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Communicating with Databases in Natural Language - Wallace M.

Wallace M. Communicating with Databases in Natural Language - Ellis Horwood Limited, 1985. - 170 p.
Download (direct link): comumunicatingwthisdatabase1985.djvu
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Such an analysis has been used by Shank [39] in the attempt to reduce the whole of natural language to a fixed set of underlying concepts.
The problems of applying componential analysis are:
(1) That the analysis only approximates to the meaning:
the fewer the concepts, the less exactly can they represent the meaning. In Quine’s view [,37] no dictionary definition can be exact so the only set of concepts which can exactly represent all meanings is the complete language!
(2) That analysis into basic concepts is inefficient:
the single word “election” is an invaluable shorthand for all the activities that make up such an event.
No conceptual cases are used in QPROC because the general concepts — such as CHANGE — will not necessarily be represented in an existing database, A database is just as likely to have a relation which interprets the actual words used in the sentence In this case it would be more complicated, and less efficient, to allow QPROC to perform a componential analysis of the words used in each query, and then to recombine the concepts so as to map them onto relations in the database.
2.4 The internal structure of verb modifiers
It has been left, so far, unclear what grammatical structure can serve as a case for a verb. The logical-object, for example, is generally a noun phrase:
“Smith gained Worthing from whom?”
“Which constituency was lost by the liberals?”
92 SEMANTICS
[Ch
Other cases are often composed of a preposition (“from”, “by” etc) followed by a noun phrase (“from whom”, “by the liberals”).
Certain verbs, however, include a “that-object” case;
Frank
logical-subject
hopes that John is sleeping that-object
or an “ing-object” case:
Fred
enjoys going to the theatre ing-object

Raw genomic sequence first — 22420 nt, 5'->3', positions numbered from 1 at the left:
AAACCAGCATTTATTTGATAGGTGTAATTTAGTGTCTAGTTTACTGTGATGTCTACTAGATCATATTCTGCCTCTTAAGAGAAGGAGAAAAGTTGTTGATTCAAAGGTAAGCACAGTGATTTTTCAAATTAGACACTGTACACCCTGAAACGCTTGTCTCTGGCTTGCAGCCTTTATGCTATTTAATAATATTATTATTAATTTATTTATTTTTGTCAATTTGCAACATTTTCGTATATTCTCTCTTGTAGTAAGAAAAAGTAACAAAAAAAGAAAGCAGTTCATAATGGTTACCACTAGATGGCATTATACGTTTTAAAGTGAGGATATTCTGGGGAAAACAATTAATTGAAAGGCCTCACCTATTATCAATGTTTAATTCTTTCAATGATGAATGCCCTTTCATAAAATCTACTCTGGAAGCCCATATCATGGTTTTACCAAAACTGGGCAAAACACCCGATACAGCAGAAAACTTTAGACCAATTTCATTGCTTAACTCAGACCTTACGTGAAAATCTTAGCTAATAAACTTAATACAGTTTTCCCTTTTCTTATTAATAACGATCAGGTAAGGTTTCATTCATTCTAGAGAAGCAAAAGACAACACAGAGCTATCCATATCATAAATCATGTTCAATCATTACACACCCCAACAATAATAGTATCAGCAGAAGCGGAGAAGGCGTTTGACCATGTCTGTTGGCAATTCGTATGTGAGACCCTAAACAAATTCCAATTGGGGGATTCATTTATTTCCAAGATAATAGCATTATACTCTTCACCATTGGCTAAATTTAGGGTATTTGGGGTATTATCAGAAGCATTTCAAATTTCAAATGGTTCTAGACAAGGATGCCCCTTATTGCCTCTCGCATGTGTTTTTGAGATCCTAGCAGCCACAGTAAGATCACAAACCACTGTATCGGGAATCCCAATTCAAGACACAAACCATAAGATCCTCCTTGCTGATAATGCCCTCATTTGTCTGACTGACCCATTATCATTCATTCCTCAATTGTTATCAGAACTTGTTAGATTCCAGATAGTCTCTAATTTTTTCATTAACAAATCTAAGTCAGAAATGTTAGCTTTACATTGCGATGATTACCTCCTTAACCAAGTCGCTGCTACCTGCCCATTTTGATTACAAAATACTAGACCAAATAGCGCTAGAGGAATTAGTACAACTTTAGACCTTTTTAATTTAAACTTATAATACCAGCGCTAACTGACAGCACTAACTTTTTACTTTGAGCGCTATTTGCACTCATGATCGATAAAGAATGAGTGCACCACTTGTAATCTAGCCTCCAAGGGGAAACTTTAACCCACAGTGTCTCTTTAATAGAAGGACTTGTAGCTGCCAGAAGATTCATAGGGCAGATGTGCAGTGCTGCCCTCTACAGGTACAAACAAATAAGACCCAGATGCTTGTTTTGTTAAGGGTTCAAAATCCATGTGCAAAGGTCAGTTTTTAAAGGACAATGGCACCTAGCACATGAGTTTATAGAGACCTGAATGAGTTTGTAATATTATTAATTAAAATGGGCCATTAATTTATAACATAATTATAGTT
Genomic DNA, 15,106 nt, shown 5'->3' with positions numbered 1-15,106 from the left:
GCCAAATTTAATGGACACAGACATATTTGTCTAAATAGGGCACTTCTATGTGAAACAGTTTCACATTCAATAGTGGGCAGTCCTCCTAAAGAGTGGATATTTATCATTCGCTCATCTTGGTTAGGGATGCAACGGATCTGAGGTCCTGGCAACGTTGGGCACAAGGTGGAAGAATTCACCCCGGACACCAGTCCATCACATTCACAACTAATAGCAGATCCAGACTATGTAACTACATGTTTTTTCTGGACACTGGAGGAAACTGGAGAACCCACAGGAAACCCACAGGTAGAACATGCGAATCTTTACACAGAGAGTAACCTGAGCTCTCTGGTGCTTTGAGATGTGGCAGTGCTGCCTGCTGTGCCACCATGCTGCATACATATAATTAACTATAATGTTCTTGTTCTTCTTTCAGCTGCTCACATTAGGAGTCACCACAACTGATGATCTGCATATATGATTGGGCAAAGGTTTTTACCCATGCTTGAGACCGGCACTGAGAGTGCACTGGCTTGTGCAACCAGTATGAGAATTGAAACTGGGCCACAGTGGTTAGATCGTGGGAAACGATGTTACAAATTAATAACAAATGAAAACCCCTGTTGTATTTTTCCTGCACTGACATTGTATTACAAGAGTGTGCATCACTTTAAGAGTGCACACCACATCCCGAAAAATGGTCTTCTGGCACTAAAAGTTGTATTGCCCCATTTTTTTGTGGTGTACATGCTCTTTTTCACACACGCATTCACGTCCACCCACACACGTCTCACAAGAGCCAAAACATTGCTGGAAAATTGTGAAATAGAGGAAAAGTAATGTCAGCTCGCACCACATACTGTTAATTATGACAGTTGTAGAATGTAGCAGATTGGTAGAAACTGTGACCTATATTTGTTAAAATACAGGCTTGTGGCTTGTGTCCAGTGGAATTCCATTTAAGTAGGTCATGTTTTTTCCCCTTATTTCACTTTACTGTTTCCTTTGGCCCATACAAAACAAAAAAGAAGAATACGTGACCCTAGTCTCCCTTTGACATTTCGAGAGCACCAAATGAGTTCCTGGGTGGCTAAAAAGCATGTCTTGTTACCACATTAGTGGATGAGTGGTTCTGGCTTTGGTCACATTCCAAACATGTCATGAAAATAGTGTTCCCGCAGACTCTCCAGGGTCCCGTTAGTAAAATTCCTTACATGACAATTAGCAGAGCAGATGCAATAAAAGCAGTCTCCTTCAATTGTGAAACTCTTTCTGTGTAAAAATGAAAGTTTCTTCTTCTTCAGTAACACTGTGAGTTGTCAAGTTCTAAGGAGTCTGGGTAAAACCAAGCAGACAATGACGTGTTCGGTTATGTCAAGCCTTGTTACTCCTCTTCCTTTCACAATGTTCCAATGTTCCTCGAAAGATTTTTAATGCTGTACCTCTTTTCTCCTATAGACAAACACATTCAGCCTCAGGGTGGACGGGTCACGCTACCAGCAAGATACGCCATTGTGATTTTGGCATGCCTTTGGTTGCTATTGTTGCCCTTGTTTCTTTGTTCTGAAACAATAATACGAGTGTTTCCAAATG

logical-subject
Such verbs are interpreted in generative grammar as a predication (see for example [.3.3]) (Fig. 5.12).
(1)
There is no standard way of mapping these onto relations with attributes defined on simple domains. The main predicate in these predications is “hope” and “enjoy” respectively, and their second argument must be a predication One way of dealing with this is to associate the second argument with the domain of ‘events’. Each ‘event’ value identifies a tuple in an ‘event’ relation, so clearly ‘event’s have a fixed set of attributes. Such a technique is not applicable to current relational databases, because there is no such generalised interpretation of an “event”.
PREDICATE AGENT
THAT-OBJECT
[hope] [Frank]
PREDICATE AGENT
[sleep]
[John]
(2)
PREDICATE AGENT
ING-OBJECT
[enjoy] [Fred]
PREDICATE AGENT GOAL
[go] [Fred] [theatre]
Fig. 5 12 - “Predications”
5]
SEMANTICS 93
Research is taking place on the logical representation of events [31] but it may yet be some time before the fruits of such research can be utilised in transportable natural language front ends Because there is no general semantic apparatus to deal with predications, it was decided that QPROC need not deal with sentential complements (‘that-objects’, ‘ing-objects’, etc). However, any natural language front end must be able to deal with certain words taking constructions of this kind, e.g,
“Is it true that Collins serves ICL7”
“Tell me if desks are over ?50. ”
2.5 Interpreting a sentence
The interpretation of a sentence or clause is a formal QUALIFIER in the language of D&Qs (Chapter 4) A simple sentence, or clause, comprises a verb and a number of verb modifiers. The verb is interpreted as a formal relation, and the verb modifiers supply attribute values for that relation. The interpretation of each verb modifier is a pair: ‘(Grammar,Description)’, ‘Grammar’ is the grammatical case of the verb modifier, and ‘Description’ is the interpretation of a noun phrase, (see section 4, below). The simplest form of DESCRIPTION is a data value, such as ‘labour’, or ‘1974’, Thus if “to buy” is interpreted as the relation ‘deal’, the query;
“Did John buy the widget before 1974?”
has an interpretation equivalent to the formal qualifier:
‘John’ is qual(Yl, ‘widget’ is qual(Y2, ‘1974’ is qual(Y.3, deal(purchaser =Y1, part = Y2, date = Y3) )))
Although QPROC’s analysis of a sentence does not use surface cases, the syntax of compound QUALIFIERS allows the traditional grammatical categories of subject and verb-phrase to be mirrored in the formal interpretation. Returning to the example
“Every boy loves a girl”,
Descl is qual(Vl, Desc2 is qual(V2, Qual))
‘Descl’ is the formal description interpreting the subject (“Every boy”), ‘Desc2’ is the formal description interpreting the object (“A girl”), and ‘Qual’ interprets the verb phrase “[VI] loves [V2] ”,
Because the formal interpretation reflects traditional grammatical categories, it is very simple to deal with conjunctions such as “Who was 54 and stood at Worthing?”
“Who” is the grammatical subject and has interpretation ‘Desc’. “[Y] was 54”, and “[Y] stood at Worthing” are each verb phrases and have interpretations ‘Quail [Y] ’, and ‘Qual2[Y], Thus the whole sentence is interpreted as
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